Edmonton Heritage Festival promoting and encouraging COVID-19 safety measures

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The Edmonton Heritage Festival is going completely contactless this year and organizers are encouraging attendees to follow COVID-19 safety measures.

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Jim Gibbon, executive director of Edmonton Heritage Festival Association (EHFA), said cash will not be accepted at this year’s event, which runs from this Saturday through Monday from 9 a.m. to 8 p.m. at Hawrelak Park and features 46 pavilions. Timed entry tickets are available on the festival’s website and are needed for entry into the park. The tickets are free of charge and are limited to 4,000 people per time block.

“It’s the way we make sure we don’t have too many people at any time, so we have safe social distancing on site,” said Gibbon at a press conference on Wednesday. “There’s no tickets, there’s no cash on site, it’s just credit and debit cards.”

Organizers are also asking festival goers to wear a face mask but they have extras on site if you forget yours at home.

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“We’re in a bit of a difficult situation because all of our planning was around having people masked on site and for everybody’s safety, we really hope people will mask,” said Gibbon. “We will be requesting it. Unfortunately, we’re in a situation right now where we can’t formally enforce it because of the provincial restrictions.”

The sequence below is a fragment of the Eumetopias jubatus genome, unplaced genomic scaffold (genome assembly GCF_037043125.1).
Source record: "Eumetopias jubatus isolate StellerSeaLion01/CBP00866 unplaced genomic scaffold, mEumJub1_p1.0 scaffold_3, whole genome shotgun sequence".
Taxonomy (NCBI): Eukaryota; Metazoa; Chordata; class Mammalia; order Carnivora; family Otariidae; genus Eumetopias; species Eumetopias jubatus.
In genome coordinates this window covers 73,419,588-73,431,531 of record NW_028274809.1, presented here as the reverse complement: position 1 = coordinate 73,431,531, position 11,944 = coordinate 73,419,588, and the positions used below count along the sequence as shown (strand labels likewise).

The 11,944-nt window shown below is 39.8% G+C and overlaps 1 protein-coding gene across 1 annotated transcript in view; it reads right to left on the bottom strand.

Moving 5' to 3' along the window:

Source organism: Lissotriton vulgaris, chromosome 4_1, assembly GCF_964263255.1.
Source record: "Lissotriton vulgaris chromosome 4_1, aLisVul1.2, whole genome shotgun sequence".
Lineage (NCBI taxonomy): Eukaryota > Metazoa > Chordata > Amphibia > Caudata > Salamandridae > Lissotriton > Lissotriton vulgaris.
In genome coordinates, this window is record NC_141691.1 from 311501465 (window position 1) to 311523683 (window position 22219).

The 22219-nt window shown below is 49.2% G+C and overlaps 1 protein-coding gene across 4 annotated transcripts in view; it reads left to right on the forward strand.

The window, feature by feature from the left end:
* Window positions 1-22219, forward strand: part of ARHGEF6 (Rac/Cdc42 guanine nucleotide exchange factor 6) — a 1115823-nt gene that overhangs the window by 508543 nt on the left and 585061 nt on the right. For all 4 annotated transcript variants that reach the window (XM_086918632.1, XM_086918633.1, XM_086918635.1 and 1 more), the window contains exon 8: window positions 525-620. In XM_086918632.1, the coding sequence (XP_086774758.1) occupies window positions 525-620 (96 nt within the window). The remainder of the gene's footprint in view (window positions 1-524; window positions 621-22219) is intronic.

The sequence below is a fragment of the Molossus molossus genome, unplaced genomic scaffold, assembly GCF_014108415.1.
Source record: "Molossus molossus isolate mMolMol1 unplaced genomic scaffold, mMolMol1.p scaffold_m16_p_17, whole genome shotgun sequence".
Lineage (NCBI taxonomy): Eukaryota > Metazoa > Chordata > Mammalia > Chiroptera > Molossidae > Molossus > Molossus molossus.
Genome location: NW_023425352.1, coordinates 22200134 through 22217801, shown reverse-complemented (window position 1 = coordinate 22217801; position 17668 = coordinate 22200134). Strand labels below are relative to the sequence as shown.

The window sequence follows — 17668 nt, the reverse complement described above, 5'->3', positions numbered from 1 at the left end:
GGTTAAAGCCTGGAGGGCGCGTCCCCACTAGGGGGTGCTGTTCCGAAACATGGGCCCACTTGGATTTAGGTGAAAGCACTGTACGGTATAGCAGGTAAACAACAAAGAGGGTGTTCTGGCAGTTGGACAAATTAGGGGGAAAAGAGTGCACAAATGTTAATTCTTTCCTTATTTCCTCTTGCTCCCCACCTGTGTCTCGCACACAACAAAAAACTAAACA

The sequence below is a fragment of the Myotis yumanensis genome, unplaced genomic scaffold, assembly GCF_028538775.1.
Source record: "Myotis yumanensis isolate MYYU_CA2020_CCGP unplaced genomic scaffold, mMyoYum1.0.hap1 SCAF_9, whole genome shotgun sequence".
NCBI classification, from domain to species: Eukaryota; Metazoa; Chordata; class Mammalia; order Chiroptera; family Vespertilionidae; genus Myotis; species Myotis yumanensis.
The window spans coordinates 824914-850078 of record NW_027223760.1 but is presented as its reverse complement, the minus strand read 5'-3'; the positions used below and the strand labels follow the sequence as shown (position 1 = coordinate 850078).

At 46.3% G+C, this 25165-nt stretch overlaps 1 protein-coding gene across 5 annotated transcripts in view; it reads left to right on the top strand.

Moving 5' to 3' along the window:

Hand sanitizer will be available throughout the site, picnic tables will be spread further apart than in previous years and staff will paint white circles on the ground for people to stand in and stay physically distanced from others, said Gibbon.

After COVID-19 cancelled the 2020 festival, Gibbon says there is a lot of emotion heading into the long weekend.

“It actually almost brings a tear to your eye because this is such an important event,” said Gibbon. “It’s so important to Edmonton, it’s so important for multiculturalism … and I think events like this make the world a better, kinder place. So, it’s really emotional to see it coming back.”

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Robert Opara, president of EHFA, said for the last 46 years, the festival’s mission has been to promote public awareness, understanding and appreciation for cultural diversity.

“Our festival demonstrates that in celebrating the richness of our diversity, we find common ground and build mutual understanding,” said Opara. “I’m grateful for our multicultural Canadian society and for the opportunity it has given me, and to all of us, to celebrate our heritage and share our cultures with one another.”

ETS will be providing park-and-ride services to and from the festival again, with a $6 fare required upfront for a ride to and from the park. People can pay $6, two bus tickets, or any other way that equals the $6 value.

“We have a full complement of buses out this year, it’s a little bit new again and with the timed entry, we’re anticipating that our buses will be full,” said Gary Lamont, ETS supervisor.

ktaniguchi@postmedia.com

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